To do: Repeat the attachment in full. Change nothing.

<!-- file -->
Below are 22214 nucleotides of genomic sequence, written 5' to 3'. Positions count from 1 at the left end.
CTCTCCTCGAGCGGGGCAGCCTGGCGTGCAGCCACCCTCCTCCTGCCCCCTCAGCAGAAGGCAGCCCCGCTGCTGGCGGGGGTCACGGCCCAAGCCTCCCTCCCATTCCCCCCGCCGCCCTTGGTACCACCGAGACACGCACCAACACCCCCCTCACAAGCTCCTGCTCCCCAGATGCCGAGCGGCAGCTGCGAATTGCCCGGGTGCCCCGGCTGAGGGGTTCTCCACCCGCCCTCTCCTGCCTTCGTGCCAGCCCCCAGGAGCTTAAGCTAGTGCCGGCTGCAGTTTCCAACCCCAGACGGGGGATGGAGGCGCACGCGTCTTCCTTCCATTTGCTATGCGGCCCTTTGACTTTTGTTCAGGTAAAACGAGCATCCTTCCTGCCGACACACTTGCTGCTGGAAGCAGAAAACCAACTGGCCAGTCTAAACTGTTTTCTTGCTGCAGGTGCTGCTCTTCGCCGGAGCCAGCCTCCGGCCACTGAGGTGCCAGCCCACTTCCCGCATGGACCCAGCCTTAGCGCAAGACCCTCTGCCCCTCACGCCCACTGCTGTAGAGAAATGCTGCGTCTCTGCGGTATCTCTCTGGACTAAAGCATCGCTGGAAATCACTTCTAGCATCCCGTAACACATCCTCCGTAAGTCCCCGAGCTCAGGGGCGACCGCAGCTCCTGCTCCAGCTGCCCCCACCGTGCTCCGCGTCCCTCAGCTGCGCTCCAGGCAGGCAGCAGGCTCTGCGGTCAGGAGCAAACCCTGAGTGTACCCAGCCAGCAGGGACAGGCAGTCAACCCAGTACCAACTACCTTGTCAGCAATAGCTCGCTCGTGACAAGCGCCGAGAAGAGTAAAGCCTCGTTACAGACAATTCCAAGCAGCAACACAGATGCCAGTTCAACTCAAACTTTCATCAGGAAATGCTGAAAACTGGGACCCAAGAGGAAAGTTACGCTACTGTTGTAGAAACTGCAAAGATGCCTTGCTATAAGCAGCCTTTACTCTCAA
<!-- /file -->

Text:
Below are 22214 nucleotides of genomic sequence, written 5' to 3'. Positions count from 1 at the left end.
CTCTCCTCGAGCGGGGCAGCCTGGCGTGCAGCCACCCTCCTCCTGCCCCCTCAGCAGAAGGCAGCCCCGCTGCTGGCGGGGGTCACGGCCCAAGCCTCCCTCCCATTCCCCCCGCCGCCCTTGGTACCACCGAGACACGCACCAACACCCCCCTCACAAGCTCCTGCTCCCCAGATGCCGAGCGGCAGCTGCGAATTGCCCGGGTGCCCCGGCTGAGGGGTTCTCCACCCGCCCTCTCCTGCCTTCGTGCCAGCCCCCAGGAGCTTAAGCTAGTGCCGGCTGCAGTTTCCAACCCCAGACGGGGGATGGAGGCGCACGCGTCTTCCTTCCATTTGCTATGCGGCCCTTTGACTTTTGTTCAGGTAAAACGAGCATCCTTCCTGCCGACACACTTGCTGCTGGAAGCAGAAAACCAACTGGCCAGTCTAAACTGTTTTCTTGCTGCAGGTGCTGCTCTTCGCCGGAGCCAGCCTCCGGCCACTGAGGTGCCAGCCCACTTCCCGCATGGACCCAGCCTTAGCGCAAGACCCTCTGCCCCTCACGCCCACTGCTGTAGAGAAATGCTGCGTCTCTGCGGTATCTCTCTGGACTAAAGCATCGCTGGAAATCACTTCTAGCATCCCGTAACACATCCTCCGTAAGTCCCCGAGCTCAGGGGCGACCGCAGCTCCTGCTCCAGCTGCCCCCACCGTGCTCCGCGTCCCTCAGCTGCGCTCCAGGCAGGCAGCAGGCTCTGCGGTCAGGAGCAAACCCTGAGTGTACCCAGCCAGCAGGGACAGGCAGTCAACCCAGTACCAACTACCTTGTCAGCAATAGCTCGCTCGTGACAAGCGCCGAGAAGAGTAAAGCCTCGTTACAGACAATTCCAAGCAGCAACACAGATGCCAGTTCAACTCAAACTTTCATCAGGAAATGCTGAAAACTGGGACCCAAGAGGAAAGTTACGCTACTGTTGTAGAAACTGCAAAGATGCCTTGCTATAAGCAGCCTTTACTCTCAA